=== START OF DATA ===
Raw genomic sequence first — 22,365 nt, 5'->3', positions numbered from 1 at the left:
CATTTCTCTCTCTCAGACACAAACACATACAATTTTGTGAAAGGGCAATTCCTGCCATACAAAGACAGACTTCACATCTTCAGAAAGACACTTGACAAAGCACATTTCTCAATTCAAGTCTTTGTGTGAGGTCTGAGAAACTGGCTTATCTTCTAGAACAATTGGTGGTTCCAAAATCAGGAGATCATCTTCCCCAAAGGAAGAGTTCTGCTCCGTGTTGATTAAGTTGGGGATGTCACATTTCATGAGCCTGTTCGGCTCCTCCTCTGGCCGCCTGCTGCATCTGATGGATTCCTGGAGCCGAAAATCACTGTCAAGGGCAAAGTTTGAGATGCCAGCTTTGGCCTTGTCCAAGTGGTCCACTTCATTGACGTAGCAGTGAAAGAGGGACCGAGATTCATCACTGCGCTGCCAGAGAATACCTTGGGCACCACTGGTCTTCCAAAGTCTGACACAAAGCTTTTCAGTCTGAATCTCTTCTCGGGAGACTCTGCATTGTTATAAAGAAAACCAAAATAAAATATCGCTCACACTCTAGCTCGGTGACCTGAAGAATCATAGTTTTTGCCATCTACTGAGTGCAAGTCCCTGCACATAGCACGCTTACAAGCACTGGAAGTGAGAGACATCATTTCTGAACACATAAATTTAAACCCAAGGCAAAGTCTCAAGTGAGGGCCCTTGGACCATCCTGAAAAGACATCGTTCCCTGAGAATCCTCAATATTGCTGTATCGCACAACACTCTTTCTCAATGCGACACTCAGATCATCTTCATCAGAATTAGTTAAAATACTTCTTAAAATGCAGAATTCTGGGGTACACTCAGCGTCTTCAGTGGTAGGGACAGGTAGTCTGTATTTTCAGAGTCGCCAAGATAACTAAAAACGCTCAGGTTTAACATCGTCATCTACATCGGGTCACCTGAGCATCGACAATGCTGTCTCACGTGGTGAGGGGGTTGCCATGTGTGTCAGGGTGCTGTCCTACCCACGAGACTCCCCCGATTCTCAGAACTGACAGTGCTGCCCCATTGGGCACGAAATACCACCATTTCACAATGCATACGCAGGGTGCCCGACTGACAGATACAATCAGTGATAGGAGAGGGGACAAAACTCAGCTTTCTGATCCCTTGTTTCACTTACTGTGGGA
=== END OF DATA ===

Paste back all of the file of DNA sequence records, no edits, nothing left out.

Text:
Raw genomic sequence first — 22,365 nt, 5'->3', positions numbered from 1 at the left:
CATTTCTCTCTCTCAGACACAAACACATACAATTTTGTGAAAGGGCAATTCCTGCCATACAAAGACAGACTTCACATCTTCAGAAAGACACTTGACAAAGCACATTTCTCAATTCAAGTCTTTGTGTGAGGTCTGAGAAACTGGCTTATCTTCTAGAACAATTGGTGGTTCCAAAATCAGGAGATCATCTTCCCCAAAGGAAGAGTTCTGCTCCGTGTTGATTAAGTTGGGGATGTCACATTTCATGAGCCTGTTCGGCTCCTCCTCTGGCCGCCTGCTGCATCTGATGGATTCCTGGAGCCGAAAATCACTGTCAAGGGCAAAGTTTGAGATGCCAGCTTTGGCCTTGTCCAAGTGGTCCACTTCATTGACGTAGCAGTGAAAGAGGGACCGAGATTCATCACTGCGCTGCCAGAGAATACCTTGGGCACCACTGGTCTTCCAAAGTCTGACACAAAGCTTTTCAGTCTGAATCTCTTCTCGGGAGACTCTGCATTGTTATAAAGAAAACCAAAATAAAATATCGCTCACACTCTAGCTCGGTGACCTGAAGAATCATAGTTTTTGCCATCTACTGAGTGCAAGTCCCTGCACATAGCACGCTTACAAGCACTGGAAGTGAGAGACATCATTTCTGAACACATAAATTTAAACCCAAGGCAAAGTCTCAAGTGAGGGCCCTTGGACCATCCTGAAAAGACATCGTTCCCTGAGAATCCTCAATATTGCTGTATCGCACAACACTCTTTCTCAATGCGACACTCAGATCATCTTCATCAGAATTAGTTAAAATACTTCTTAAAATGCAGAATTCTGGGGTACACTCAGCGTCTTCAGTGGTAGGGACAGGTAGTCTGTATTTTCAGAGTCGCCAAGATAACTAAAAACGCTCAGGTTTAACATCGTCATCTACATCGGGTCACCTGAGCATCGACAATGCTGTCTCACGTGGTGAGGGGGTTGCCATGTGTGTCAGGGTGCTGTCCTACCCACGAGACTCCCCCGATTCTCAGAACTGACAGTGCTGCCCCATTGGGCACGAAATACCACCATTTCACAATGCATACGCAGGGTGCCCGACTGACAGATACAATCAGTGATAGGAGAGGGGACAAAACTCAGCTTTCTGATCCCTTGTTTCACTTACTGTGGGA